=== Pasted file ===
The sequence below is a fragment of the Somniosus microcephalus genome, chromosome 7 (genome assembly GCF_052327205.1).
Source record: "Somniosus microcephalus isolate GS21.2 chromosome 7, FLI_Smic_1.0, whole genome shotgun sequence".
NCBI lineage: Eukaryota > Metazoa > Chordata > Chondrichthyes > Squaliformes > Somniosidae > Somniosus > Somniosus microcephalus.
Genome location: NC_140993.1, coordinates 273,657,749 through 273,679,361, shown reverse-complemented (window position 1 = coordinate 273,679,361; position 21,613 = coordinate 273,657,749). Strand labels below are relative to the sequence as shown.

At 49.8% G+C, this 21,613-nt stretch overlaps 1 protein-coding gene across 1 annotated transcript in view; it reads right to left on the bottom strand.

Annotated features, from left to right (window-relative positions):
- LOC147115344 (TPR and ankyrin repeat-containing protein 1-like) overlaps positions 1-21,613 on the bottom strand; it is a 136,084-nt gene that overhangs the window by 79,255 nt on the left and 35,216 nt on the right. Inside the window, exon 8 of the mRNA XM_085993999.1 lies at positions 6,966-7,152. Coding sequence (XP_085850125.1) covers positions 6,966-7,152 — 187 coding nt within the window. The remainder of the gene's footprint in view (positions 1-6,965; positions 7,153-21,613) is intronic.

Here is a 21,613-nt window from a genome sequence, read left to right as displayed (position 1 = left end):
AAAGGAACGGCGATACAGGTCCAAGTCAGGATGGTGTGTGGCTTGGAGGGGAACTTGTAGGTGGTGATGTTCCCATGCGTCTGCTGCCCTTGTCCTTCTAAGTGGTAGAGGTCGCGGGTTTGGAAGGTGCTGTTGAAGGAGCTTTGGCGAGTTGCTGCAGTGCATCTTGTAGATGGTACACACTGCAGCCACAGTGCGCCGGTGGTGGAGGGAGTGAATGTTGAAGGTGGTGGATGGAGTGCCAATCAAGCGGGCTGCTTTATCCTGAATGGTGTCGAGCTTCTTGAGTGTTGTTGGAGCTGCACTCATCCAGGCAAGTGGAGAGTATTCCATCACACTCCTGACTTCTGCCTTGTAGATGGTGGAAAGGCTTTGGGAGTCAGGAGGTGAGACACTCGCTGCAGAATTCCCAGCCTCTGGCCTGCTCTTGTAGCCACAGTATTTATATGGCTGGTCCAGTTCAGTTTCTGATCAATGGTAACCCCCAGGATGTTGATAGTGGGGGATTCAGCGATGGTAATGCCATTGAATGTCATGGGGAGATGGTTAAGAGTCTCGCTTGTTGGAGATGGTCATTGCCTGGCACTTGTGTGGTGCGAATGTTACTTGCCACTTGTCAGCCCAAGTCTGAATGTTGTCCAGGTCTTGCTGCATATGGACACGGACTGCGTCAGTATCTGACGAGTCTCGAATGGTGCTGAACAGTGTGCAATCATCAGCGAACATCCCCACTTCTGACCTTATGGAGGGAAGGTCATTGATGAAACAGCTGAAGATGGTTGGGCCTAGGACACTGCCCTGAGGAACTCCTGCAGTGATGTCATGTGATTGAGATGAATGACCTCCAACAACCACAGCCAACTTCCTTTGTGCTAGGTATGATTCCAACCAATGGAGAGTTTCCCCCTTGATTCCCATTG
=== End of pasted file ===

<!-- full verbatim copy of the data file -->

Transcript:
The sequence below is a fragment of the Somniosus microcephalus genome, chromosome 7 (genome assembly GCF_052327205.1).
Source record: "Somniosus microcephalus isolate GS21.2 chromosome 7, FLI_Smic_1.0, whole genome shotgun sequence".
NCBI lineage: Eukaryota > Metazoa > Chordata > Chondrichthyes > Squaliformes > Somniosidae > Somniosus > Somniosus microcephalus.
Genome location: NC_140993.1, coordinates 273,657,749 through 273,679,361, shown reverse-complemented (window position 1 = coordinate 273,679,361; position 21,613 = coordinate 273,657,749). Strand labels below are relative to the sequence as shown.

At 49.8% G+C, this 21,613-nt stretch overlaps 1 protein-coding gene across 1 annotated transcript in view; it reads right to left on the bottom strand.

Annotated features, from left to right (window-relative positions):
- LOC147115344 (TPR and ankyrin repeat-containing protein 1-like) overlaps positions 1-21,613 on the bottom strand; it is a 136,084-nt gene that overhangs the window by 79,255 nt on the left and 35,216 nt on the right. Inside the window, exon 8 of the mRNA XM_085993999.1 lies at positions 6,966-7,152. Coding sequence (XP_085850125.1) covers positions 6,966-7,152 — 187 coding nt within the window. The remainder of the gene's footprint in view (positions 1-6,965; positions 7,153-21,613) is intronic.

Here is a 21,613-nt window from a genome sequence, read left to right as displayed (position 1 = left end):
AAAGGAACGGCGATACAGGTCCAAGTCAGGATGGTGTGTGGCTTGGAGGGGAACTTGTAGGTGGTGATGTTCCCATGCGTCTGCTGCCCTTGTCCTTCTAAGTGGTAGAGGTCGCGGGTTTGGAAGGTGCTGTTGAAGGAGCTTTGGCGAGTTGCTGCAGTGCATCTTGTAGATGGTACACACTGCAGCCACAGTGCGCCGGTGGTGGAGGGAGTGAATGTTGAAGGTGGTGGATGGAGTGCCAATCAAGCGGGCTGCTTTATCCTGAATGGTGTCGAGCTTCTTGAGTGTTGTTGGAGCTGCACTCATCCAGGCAAGTGGAGAGTATTCCATCACACTCCTGACTTCTGCCTTGTAGATGGTGGAAAGGCTTTGGGAGTCAGGAGGTGAGACACTCGCTGCAGAATTCCCAGCCTCTGGCCTGCTCTTGTAGCCACAGTATTTATATGGCTGGTCCAGTTCAGTTTCTGATCAATGGTAACCCCCAGGATGTTGATAGTGGGGGATTCAGCGATGGTAATGCCATTGAATGTCATGGGGAGATGGTTAAGAGTCTCGCTTGTTGGAGATGGTCATTGCCTGGCACTTGTGTGGTGCGAATGTTACTTGCCACTTGTCAGCCCAAGTCTGAATGTTGTCCAGGTCTTGCTGCATATGGACACGGACTGCGTCAGTATCTGACGAGTCTCGAATGGTGCTGAACAGTGTGCAATCATCAGCGAACATCCCCACTTCTGACCTTATGGAGGGAAGGTCATTGATGAAACAGCTGAAGATGGTTGGGCCTAGGACACTGCCCTGAGGAACTCCTGCAGTGATGTCATGTGATTGAGATGAATGACCTCCAACAACCACAGCCAACTTCCTTTGTGCTAGGTATGATTCCAACCAATGGAGAGTTTCCCCCTTGATTCCCATTG